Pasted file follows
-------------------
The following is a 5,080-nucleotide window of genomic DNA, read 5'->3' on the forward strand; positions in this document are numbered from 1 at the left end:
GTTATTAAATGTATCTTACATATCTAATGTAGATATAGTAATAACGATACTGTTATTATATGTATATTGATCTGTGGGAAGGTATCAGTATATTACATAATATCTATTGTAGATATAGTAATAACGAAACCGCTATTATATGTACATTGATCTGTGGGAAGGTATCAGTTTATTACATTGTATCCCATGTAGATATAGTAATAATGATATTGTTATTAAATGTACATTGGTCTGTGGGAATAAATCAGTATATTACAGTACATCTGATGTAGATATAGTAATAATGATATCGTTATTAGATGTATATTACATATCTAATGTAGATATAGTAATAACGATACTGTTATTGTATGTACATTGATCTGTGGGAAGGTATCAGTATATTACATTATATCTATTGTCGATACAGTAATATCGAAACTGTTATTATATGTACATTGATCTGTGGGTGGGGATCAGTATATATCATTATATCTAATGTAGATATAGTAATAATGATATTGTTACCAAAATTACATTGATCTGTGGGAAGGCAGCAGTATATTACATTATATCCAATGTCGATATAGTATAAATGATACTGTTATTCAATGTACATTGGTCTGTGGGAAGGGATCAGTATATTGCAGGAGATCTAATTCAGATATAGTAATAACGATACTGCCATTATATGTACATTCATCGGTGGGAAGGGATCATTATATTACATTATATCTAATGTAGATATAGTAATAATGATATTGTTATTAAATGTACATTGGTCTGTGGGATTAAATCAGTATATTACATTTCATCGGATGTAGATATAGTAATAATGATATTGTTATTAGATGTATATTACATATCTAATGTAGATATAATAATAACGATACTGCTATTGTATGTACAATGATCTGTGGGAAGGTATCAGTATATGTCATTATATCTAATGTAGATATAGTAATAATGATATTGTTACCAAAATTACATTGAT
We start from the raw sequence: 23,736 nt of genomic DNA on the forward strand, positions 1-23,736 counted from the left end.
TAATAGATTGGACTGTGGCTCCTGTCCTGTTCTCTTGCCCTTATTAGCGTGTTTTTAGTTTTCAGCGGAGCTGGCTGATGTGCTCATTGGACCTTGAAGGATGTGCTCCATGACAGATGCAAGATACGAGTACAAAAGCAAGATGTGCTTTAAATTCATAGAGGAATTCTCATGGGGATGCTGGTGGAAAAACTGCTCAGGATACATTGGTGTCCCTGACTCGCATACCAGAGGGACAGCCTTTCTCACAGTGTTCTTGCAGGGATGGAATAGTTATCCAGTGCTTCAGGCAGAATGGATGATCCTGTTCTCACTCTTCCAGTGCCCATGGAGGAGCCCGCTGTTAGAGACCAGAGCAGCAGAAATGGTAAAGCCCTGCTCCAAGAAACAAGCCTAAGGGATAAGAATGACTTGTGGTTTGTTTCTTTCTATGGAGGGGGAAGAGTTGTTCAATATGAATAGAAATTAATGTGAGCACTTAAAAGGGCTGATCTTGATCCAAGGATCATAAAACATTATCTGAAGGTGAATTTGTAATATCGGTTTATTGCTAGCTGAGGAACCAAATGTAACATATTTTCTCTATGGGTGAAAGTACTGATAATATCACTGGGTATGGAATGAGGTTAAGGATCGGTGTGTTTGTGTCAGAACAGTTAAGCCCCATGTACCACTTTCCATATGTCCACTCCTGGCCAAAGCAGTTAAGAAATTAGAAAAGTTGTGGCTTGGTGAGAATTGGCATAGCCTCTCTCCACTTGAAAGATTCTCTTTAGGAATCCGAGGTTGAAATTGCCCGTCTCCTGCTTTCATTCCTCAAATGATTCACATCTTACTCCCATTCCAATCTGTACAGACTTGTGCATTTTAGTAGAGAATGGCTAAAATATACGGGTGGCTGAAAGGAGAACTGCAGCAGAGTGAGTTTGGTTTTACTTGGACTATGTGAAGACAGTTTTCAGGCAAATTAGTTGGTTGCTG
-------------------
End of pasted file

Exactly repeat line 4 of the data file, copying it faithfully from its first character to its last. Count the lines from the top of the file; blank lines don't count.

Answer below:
TAATAGATTGGACTGTGGCTCCTGTCCTGTTCTCTTGCCCTTATTAGCGTGTTTTTAGTTTTCAGCGGAGCTGGCTGATGTGCTCATTGGACCTTGAAGGATGTGCTCCATGACAGATGCAAGATACGAGTACAAAAGCAAGATGTGCTTTAAATTCATAGAGGAATTCTCATGGGGATGCTGGTGGAAAAACTGCTCAGGATACATTGGTGTCCCTGACTCGCATACCAGAGGGACAGCCTTTCTCACAGTGTTCTTGCAGGGATGGAATAGTTATCCAGTGCTTCAGGCAGAATGGATGATCCTGTTCTCACTCTTCCAGTGCCCATGGAGGAGCCCGCTGTTAGAGACCAGAGCAGCAGAAATGGTAAAGCCCTGCTCCAAGAAACAAGCCTAAGGGATAAGAATGACTTGTGGTTTGTTTCTTTCTATGGAGGGGGAAGAGTTGTTCAATATGAATAGAAATTAATGTGAGCACTTAAAAGGGCTGATCTTGATCCAAGGATCATAAAACATTATCTGAAGGTGAATTTGTAATATCGGTTTATTGCTAGCTGAGGAACCAAATGTAACATATTTTCTCTATGGGTGAAAGTACTGATAATATCACTGGGTATGGAATGAGGTTAAGGATCGGTGTGTTTGTGTCAGAACAGTTAAGCCCCATGTACCACTTTCCATATGTCCACTCCTGGCCAAAGCAGTTAAGAAATTAGAAAAGTTGTGGCTTGGTGAGAATTGGCATAGCCTCTCTCCACTTGAAAGATTCTCTTTAGGAATCCGAGGTTGAAATTGCCCGTCTCCTGCTTTCATTCCTCAAATGATTCACATCTTACTCCCATTCCAATCTGTACAGACTTGTGCATTTTAGTAGAGAATGGCTAAAATATACGGGTGGCTGAAAGGAGAACTGCAGCAGAGTGAGTTTGGTTTTACTTGGACTATGTGAAGACAGTTTTCAGGCAAATTAGTTGGTTGCTG